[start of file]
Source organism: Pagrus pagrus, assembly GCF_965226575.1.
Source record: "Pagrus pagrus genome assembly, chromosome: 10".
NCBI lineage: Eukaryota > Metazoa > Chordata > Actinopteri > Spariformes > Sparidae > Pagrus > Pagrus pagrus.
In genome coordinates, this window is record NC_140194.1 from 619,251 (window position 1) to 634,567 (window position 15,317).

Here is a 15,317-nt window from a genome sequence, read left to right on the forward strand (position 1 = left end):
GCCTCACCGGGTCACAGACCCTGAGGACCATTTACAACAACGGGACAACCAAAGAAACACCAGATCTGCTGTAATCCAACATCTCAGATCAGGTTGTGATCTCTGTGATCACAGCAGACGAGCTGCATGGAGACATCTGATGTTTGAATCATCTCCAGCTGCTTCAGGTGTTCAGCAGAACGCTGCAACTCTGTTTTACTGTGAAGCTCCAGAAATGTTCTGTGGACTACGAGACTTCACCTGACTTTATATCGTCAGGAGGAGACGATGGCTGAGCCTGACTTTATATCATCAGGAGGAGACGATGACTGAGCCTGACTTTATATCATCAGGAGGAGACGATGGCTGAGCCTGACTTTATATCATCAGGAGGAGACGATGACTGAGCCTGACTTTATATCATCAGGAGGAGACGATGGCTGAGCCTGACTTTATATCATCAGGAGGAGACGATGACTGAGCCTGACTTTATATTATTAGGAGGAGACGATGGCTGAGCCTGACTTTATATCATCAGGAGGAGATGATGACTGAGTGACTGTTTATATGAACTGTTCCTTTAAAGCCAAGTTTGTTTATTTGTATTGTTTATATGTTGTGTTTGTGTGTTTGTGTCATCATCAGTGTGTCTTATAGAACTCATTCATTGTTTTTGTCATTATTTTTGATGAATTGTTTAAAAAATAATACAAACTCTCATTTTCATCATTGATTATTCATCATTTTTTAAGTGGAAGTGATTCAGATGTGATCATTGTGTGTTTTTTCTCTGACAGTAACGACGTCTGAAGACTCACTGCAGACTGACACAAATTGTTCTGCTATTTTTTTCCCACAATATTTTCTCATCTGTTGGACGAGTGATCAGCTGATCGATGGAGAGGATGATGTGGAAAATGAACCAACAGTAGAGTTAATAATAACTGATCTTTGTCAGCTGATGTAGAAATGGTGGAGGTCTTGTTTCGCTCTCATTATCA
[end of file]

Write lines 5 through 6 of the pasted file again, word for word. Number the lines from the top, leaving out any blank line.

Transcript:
Here is a 15,317-nt window from a genome sequence, read left to right on the forward strand (position 1 = left end):
GCCTCACCGGGTCACAGACCCTGAGGACCATTTACAACAACGGGACAACCAAAGAAACACCAGATCTGCTGTAATCCAACATCTCAGATCAGGTTGTGATCTCTGTGATCACAGCAGACGAGCTGCATGGAGACATCTGATGTTTGAATCATCTCCAGCTGCTTCAGGTGTTCAGCAGAACGCTGCAACTCTGTTTTACTGTGAAGCTCCAGAAATGTTCTGTGGACTACGAGACTTCACCTGACTTTATATCGTCAGGAGGAGACGATGGCTGAGCCTGACTTTATATCATCAGGAGGAGACGATGACTGAGCCTGACTTTATATCATCAGGAGGAGACGATGGCTGAGCCTGACTTTATATCATCAGGAGGAGACGATGACTGAGCCTGACTTTATATCATCAGGAGGAGACGATGGCTGAGCCTGACTTTATATCATCAGGAGGAGACGATGACTGAGCCTGACTTTATATTATTAGGAGGAGACGATGGCTGAGCCTGACTTTATATCATCAGGAGGAGATGATGACTGAGTGACTGTTTATATGAACTGTTCCTTTAAAGCCAAGTTTGTTTATTTGTATTGTTTATATGTTGTGTTTGTGTGTTTGTGTCATCATCAGTGTGTCTTATAGAACTCATTCATTGTTTTTGTCATTATTTTTGATGAATTGTTTAAAAAATAATACAAACTCTCATTTTCATCATTGATTATTCATCATTTTTTAAGTGGAAGTGATTCAGATGTGATCATTGTGTGTTTTTTCTCTGACAGTAACGACGTCTGAAGACTCACTGCAGACTGACACAAATTGTTCTGCTATTTTTTTCCCACAATATTTTCTCATCTGTTGGACGAGTGATCAGCTGATCGATGGAGAGGATGATGTGGAAAATGAACCAACAGTAGAGTTAATAATAACTGATCTTTGTCAGCTGATGTAGAAATGGTGGAGGTCTTGTTTCGCTCTCATTATCA